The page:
Switching Sides pt 1: The Background
On July 6th 2018, I started training myself to use my non-dominant right hand with the goal of being able to draw as well with the right hand as I do with my left hand.
To begin to understand this project a little more, I thought I’d start with some background.
At the beginning of this year I clocked in about two years of straight up drawing almost every single day. Before that, I had not drawing regularly in years, so this not only meant a change in my artistic ability, but also my lifestyle. It is something that have benefitted me hugely in terms of being an artist, but it has also taken its toll on my body. Drawing for hours on end, even with exercising and stretching, is a huge strain on your arms, your neck, back and hips.
For me, the strain on the body has lead to issues and pains in my left arm and hand, which is my dominant hand. It has been building up throughout the past year, but I’ve been ignoring it because I’ve been so determined to reach my goals and making progress with my art. I guess that in hindsight, that was really stupid of me, but as a person who has used my art to put bread on the table, it’s very easy to keep going no matter what. In February, the pain got worse and I realised that I had to do something before I made any permanent damage.
Unfortunately, this is something we rarely talk about within the community, or at least in my nook of it. People who are artists themselves generally knows about this, but people on the outside, who only see the results, don’t hear much about it. I don’t really know why that is. Maybe because we want to keep the magic of art secret or because we are afraid to show our vulnerability. Regardless of the reason, it’s something that is not addressed enough and something we need to talk more about.
Anyway, after much consideration, I took about two months off from drawing in February. It seemed to do the trick. The pain got better and I got back to work. I kept doing my stretching and exercises, so I hoped that I’d be fully healed. However, as I’m sure you understand, this is not the case. I was fine for a while, but around the beginning of June, things started to go downhill again. I kept piling up my workload again, and in order to get through it all, I didn’t really want to admit that my arm was getting worse. Unfortunately, the body doesn’t care about what you think or believe, and a couple of weeks ago, the condition of my arm and elbow was almost as bad as in February. I decided to take a week off from everything, which seemed to help, but just a couple of days coming back from my holiday, I realised that the situation was unbearable.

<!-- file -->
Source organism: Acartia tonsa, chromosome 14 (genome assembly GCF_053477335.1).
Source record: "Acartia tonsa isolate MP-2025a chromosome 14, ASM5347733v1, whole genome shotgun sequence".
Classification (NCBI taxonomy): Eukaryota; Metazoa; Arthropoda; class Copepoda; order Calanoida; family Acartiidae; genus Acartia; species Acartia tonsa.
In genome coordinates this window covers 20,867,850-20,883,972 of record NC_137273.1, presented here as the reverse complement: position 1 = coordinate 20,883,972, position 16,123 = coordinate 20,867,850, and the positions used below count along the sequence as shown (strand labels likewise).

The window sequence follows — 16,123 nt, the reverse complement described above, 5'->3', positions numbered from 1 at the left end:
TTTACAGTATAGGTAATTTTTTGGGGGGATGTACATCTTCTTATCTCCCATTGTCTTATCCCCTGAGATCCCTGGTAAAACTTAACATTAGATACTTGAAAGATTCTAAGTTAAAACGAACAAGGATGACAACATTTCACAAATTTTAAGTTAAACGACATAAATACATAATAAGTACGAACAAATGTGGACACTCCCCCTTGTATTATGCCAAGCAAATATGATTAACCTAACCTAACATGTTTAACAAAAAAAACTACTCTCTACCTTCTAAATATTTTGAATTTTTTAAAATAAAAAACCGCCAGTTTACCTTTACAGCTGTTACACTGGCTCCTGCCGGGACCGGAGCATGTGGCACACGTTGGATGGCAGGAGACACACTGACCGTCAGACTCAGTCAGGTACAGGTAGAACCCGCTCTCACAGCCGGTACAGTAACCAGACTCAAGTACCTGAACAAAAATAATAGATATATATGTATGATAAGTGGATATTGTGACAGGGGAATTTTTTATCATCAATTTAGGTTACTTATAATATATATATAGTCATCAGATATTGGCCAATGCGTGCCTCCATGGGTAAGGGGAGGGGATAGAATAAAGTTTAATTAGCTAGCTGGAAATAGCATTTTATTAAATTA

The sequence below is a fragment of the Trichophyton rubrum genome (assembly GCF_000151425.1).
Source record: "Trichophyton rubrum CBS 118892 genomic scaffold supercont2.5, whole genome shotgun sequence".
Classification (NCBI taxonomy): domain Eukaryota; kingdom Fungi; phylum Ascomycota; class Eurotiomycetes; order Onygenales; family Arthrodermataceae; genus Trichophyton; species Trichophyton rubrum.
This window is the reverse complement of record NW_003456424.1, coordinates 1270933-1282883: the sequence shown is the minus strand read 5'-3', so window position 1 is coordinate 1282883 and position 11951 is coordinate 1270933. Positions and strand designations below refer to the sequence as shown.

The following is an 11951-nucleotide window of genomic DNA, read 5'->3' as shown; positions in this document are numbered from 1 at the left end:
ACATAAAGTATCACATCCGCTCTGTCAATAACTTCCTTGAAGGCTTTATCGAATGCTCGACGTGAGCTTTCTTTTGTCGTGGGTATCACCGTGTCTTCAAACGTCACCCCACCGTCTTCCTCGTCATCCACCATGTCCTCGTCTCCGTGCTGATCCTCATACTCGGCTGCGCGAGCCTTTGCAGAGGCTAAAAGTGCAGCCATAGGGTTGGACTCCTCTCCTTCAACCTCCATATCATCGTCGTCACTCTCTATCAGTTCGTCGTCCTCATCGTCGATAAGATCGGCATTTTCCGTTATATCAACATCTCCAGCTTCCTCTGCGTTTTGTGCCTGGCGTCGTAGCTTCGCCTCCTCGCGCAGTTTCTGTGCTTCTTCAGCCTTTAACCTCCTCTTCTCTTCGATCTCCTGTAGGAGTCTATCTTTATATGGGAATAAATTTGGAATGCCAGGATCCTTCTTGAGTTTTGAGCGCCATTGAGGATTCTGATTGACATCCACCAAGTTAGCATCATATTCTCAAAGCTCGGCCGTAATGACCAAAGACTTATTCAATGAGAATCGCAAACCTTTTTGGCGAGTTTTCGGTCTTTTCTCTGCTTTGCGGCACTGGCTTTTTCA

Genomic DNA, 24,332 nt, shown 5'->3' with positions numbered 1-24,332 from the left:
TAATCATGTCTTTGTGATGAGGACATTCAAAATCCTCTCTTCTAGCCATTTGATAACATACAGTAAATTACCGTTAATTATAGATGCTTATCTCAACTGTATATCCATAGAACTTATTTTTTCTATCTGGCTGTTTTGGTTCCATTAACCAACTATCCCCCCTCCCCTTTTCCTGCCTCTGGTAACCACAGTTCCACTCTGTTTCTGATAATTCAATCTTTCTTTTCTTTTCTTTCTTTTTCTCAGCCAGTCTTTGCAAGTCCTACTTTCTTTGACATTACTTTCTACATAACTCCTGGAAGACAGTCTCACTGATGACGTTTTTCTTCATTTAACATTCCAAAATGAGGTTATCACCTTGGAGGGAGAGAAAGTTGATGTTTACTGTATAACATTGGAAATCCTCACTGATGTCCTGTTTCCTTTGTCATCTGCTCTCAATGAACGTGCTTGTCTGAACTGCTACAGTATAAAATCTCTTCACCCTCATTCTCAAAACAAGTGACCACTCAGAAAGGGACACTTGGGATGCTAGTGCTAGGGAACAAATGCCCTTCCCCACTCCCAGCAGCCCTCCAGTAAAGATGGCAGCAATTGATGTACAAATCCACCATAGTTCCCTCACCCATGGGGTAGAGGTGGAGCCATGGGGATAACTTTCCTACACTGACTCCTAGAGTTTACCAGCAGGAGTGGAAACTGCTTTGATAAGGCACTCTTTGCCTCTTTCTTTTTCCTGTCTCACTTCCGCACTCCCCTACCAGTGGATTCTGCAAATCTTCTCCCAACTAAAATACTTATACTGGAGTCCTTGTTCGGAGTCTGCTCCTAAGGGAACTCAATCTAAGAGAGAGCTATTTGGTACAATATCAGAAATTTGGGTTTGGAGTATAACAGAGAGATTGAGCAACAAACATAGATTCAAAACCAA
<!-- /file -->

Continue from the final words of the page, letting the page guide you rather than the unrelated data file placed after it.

My diagnosis now is Lateral Epicondylitis, commonly known as Tennis elbow. What it means is that some of the muscles in my elbow are worn out from overuse, and even though I really hope that treatment will help me to recover, the damage is there and I will always have to be careful not to tear it further and create permanent damage. I don’t even want to think about what something like that would mean for me. I’ve been drawing my whole life: it’s the way I express myself; mediate; relax; find happiness and interpret the world around me. To not be able to do this scares me more than I even want to admit. So, something had to be done.
When I started researching causes and treatments for LE, I came across lots of articles that discussed ergonomics and ways to adapt your workspace and tools in order to prevent further damage. I have gotten a lot of help from those types of articles, but one line from one of those articles in particular stood out to me. The writer said, and I’m paraphrasing here: ”If something you do hurts, find another way to do it”. And it hit me. It was that simple. If I couldn’t work with my left hand as much as I want without hurting it, then why don’t use my right hand too and divide the workload?
Ambidexterity is not super common, but it’s not unheard of either. Leonardo da Vinci was said to use both hands, Frank Frazetta learned to draw with his non-dominant hand after suffering from a stroke and I have a friend who uses both hands to draw. In fact, my own mother was somewhat ambidextrous because when she was a girl, she wasn’t allowed to write with her left hand, so she learned to write with her right hand. Natural ambidexterity occurs in less than 1% of the world’s population, but if others can learn, then why can’t I?
Thus, I am about to embark on my journey to learn to draw as well with my right hand as I do with my left hand, and I thought that I’d share this exploration with you all. A lot of people out there seem to share my pains, and also my fears of being forced to stop drawing, so I want to document my progress in order to open up to discussions about artists’ health, the fears of losing what you’re passionate about and maybe even inspire others to find new paths and options for their creativity. Furthermore, I want to explore my right hand as I would a new art medium. From what I’ve drawn so far, there seems to be many interesting new aspects to my style and drawings that would be interesting to analyse and explore.
So, here we are. Let the journey begin.